Weber State University Student Michael Moreno Exposes Debate Instructor Ryan Wash’s ‘Anti-White,’ ‘Anti-Academic’ Assertions in Viral Recordings

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by Frances Floresca

 

Audio recorded by a student at Utah’s Weber State University reveals what the student says is evidence of his debate professor’s “anti-white” attitudes. In addition to asserting that the notion that science and space being “fake” in that they are “white fantasies” is a valid argument, the instructor also defends students who present a plan to launch all white people into outer space.

“Our argument will be that space is not real,” says the instructor, who the student identifies in a separate video as Ryan Wash, while guiding students through a debate topic meant to address the validity of the US working with other countries for space exploration.

Weber student Michael Moreno recorded hours of his experience with Wash as his debate coach, compiling a number of them into a video exposing his instructor’s “anti-white” bias and documenting not only the instructor’s “anti-academic” arguments, but also what he personally endured as a white student in a course with an instructor who he says “hates white people.”

Wash can be heard on Moreno’s tapes suggesting that the argument can be made that space does not exist because it is “not verifiable” by his own experience in that he has not been to space.

“[Space, science, and technology] is a projection of white fantasies that have worked to control our interpretation of how the world works,” the instructor says, attacking the validity of space travel in general by arguing that his own not having been to space is “experiential” evidence that space does not even actually exist.

“Whiteness then works, and then appropriates science and technology to say, ‘this is true while this is not true because it’s not verifiable,’” says Wash, going on to say that this is a “hyperfocus on the experiential” for those who do not “capitulate with whiteness”.

Moreno then asked the instructor how he would explain black astronauts who have been to space. Wash then asks Moreno to prove that any black people have been to space and asserts that we cannot know for sure if any have.

Moreno offers an example of a specific black astronaut and says “I’m sure I could find an interview of him talking about his experience. I don’t know where he went that didn’t exist.”

The instructor then explained that he and Moreno have different perspectives on truth, and that Moreno “should vote negative on the presumption.”

Moreno suggests that the instructor’s argument that he cannot trust the existence of space because he has not been there is similar to saying that Paris does not exist because he has not been there. Wash agreed with that statement.

Moreno acknowledges that the instructor may claim to have been simply engaging in a debate exercise, but argues that only using one’s own experience as evidence is fundamentally flawed and therefore not a legitimate debate exercise, not to mention assuming that the assertion that space is real has something to do with “whiteness.”

“I can’t use other people’s experiences as proof that it probably does exist?” Moreno asks.

“That’s what we call colonialism,” Wash responds.

“What?” says Moreno.

“Because you are using other people’s experience. I don’t even know what that verbiage means. Like what does it mean to extract someone’s experience, and use it for justification for your own political agenda?” Wash retorts.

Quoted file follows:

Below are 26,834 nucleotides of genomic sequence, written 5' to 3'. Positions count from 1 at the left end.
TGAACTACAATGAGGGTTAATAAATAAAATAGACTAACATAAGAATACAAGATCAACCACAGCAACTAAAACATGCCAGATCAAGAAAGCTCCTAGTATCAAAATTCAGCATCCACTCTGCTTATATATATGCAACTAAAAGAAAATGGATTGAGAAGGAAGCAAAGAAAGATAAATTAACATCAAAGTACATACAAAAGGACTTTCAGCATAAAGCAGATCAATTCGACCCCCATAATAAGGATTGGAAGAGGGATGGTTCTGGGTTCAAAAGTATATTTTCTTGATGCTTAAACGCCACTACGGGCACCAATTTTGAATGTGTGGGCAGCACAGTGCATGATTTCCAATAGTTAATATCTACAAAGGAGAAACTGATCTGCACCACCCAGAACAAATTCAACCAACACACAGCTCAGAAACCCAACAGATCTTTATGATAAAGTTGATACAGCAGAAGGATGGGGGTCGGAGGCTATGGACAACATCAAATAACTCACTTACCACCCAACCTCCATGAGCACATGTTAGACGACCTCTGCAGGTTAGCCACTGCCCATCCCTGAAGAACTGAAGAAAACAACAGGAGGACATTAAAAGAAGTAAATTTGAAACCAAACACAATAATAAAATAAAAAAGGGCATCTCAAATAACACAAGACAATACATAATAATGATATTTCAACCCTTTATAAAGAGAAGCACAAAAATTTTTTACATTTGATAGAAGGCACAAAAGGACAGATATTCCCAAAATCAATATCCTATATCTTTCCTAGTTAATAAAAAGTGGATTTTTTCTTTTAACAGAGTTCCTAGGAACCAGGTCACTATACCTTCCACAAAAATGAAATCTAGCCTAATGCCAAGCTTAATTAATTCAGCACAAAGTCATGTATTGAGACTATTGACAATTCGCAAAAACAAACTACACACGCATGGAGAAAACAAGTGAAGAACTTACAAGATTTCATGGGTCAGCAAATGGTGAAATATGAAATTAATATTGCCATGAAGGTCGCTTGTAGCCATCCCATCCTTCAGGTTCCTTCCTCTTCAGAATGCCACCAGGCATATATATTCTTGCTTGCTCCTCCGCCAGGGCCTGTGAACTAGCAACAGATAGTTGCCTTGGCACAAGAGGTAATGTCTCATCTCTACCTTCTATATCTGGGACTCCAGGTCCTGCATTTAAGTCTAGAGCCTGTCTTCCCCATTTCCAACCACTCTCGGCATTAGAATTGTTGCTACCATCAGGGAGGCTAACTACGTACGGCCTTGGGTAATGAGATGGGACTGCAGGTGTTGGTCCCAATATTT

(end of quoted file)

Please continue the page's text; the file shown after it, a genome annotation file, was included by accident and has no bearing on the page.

Moreno then asks how we can confirm slavery happened if he had not seen it himself. The instructor then referred to “post-traumatic slave disorder” as a way of verifying slavery.

“My argument is that black people should have an inroad into that experiential because white people’s experience determines the rest of the world. That’s just the uniqueness argument of the affirmative,” Wash said.

“But it’s not just white people. There’s black people who have experiences going to space,” Moreno said returning to the main argument.

“Whiteness as a structure definitely rules the world, that’s our uniqueness argument,” Wash replied.

“I think everybody’s brainwashed by whiteness,” Wash later tells Moreno before suggesting that the student has not done enough reading about  “whiteness”.

Moreno’s video also includes a recording of Walsh arguing that because of various interpretations of the word “space,” that the whole concept of debating “National Space Policy” raises issues of “consent.” He argues that space is not just specific to outside the stratosphere but also “how we address people interpersonally, the difference between public and intimate forms of speech”, then appears to relate it to consent and Title IX, going on to call the topic of space policy “really rapey” because it involves government’s “external influence on how you move throughout space.”

Students in the course presented various plans for space travel and had had to cross-examine each other to “find flaws” in the cases. One group’s presentation consisted of a spoken-word poetry piece suggesting that all white people be sent into space.

“Little black boys are getting shot at, but whities will go to Mars. Black families from coast-to-coast didn’t eat today, but whities will enjoy their three-course meals in their spaceships. Black bodies are depleted on the killing fields and whities run it. We affirm putting an end to the killing fields. Black bodies are done with it! Thus, all whities should be sent on a one-way-trip to continue their deep-space exploration and find a new home,” said the students.

Another student then cross-examined and asked, “So, what happens if/when the white people find a planet with life on it? Are they just gonna colonize it? Should we subject other people to that colonization?”

The presenters responded, “Well we don’t know if it’s people that they would be colonizing first of all ‘cause we don’t know what life exists.”

When Moreno suggests that their argument is flawed in that it assumes all white people are bad, the presenters respond by talking about the “white gaze” and “racial capitalism.”